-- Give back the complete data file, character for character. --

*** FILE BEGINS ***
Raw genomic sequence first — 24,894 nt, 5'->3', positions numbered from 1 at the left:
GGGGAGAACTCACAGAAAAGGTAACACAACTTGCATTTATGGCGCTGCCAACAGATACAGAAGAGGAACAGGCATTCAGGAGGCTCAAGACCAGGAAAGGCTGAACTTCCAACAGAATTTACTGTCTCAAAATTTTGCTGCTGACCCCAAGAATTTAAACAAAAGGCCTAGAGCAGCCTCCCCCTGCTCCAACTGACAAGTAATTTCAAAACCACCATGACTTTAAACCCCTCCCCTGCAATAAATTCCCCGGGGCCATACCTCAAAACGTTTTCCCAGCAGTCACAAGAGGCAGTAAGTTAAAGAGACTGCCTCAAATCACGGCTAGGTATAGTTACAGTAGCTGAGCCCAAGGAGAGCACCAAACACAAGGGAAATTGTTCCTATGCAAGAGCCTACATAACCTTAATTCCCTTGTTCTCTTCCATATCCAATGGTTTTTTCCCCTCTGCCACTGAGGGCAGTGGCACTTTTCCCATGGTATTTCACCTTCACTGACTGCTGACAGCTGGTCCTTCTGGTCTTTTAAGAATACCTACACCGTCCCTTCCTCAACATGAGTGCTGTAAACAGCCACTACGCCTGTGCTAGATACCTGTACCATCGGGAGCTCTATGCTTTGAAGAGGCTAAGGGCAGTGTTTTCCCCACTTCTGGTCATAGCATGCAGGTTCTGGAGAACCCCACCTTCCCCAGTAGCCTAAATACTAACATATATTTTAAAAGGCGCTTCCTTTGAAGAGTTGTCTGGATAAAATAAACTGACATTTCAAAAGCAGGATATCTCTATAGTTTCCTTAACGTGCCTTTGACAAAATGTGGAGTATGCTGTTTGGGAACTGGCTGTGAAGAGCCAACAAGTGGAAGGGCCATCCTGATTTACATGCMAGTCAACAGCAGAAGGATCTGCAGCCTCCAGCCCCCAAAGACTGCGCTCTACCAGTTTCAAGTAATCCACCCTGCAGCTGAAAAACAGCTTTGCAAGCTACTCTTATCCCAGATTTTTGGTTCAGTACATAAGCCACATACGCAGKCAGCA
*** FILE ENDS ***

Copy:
Raw genomic sequence first — 24,894 nt, 5'->3', positions numbered from 1 at the left:
GGGGAGAACTCACAGAAAAGGTAACACAACTTGCATTTATGGCGCTGCCAACAGATACAGAAGAGGAACAGGCATTCAGGAGGCTCAAGACCAGGAAAGGCTGAACTTCCAACAGAATTTACTGTCTCAAAATTTTGCTGCTGACCCCAAGAATTTAAACAAAAGGCCTAGAGCAGCCTCCCCCTGCTCCAACTGACAAGTAATTTCAAAACCACCATGACTTTAAACCCCTCCCCTGCAATAAATTCCCCGGGGCCATACCTCAAAACGTTTTCCCAGCAGTCACAAGAGGCAGTAAGTTAAAGAGACTGCCTCAAATCACGGCTAGGTATAGTTACAGTAGCTGAGCCCAAGGAGAGCACCAAACACAAGGGAAATTGTTCCTATGCAAGAGCCTACATAACCTTAATTCCCTTGTTCTCTTCCATATCCAATGGTTTTTTCCCCTCTGCCACTGAGGGCAGTGGCACTTTTCCCATGGTATTTCACCTTCACTGACTGCTGACAGCTGGTCCTTCTGGTCTTTTAAGAATACCTACACCGTCCCTTCCTCAACATGAGTGCTGTAAACAGCCACTACGCCTGTGCTAGATACCTGTACCATCGGGAGCTCTATGCTTTGAAGAGGCTAAGGGCAGTGTTTTCCCCACTTCTGGTCATAGCATGCAGGTTCTGGAGAACCCCACCTTCCCCAGTAGCCTAAATACTAACATATATTTTAAAAGGCGCTTCCTTTGAAGAGTTGTCTGGATAAAATAAACTGACATTTCAAAAGCAGGATATCTCTATAGTTTCCTTAACGTGCCTTTGACAAAATGTGGAGTATGCTGTTTGGGAACTGGCTGTGAAGAGCCAACAAGTGGAAGGGCCATCCTGATTTACATGCMAGTCAACAGCAGAAGGATCTGCAGCCTCCAGCCCCCAAAGACTGCGCTCTACCAGTTTCAAGTAATCCACCCTGCAGCTGAAAAACAGCTTTGCAAGCTACTCTTATCCCAGATTTTTGGTTCAGTACATAAGCCACATACGCAGKCAGCA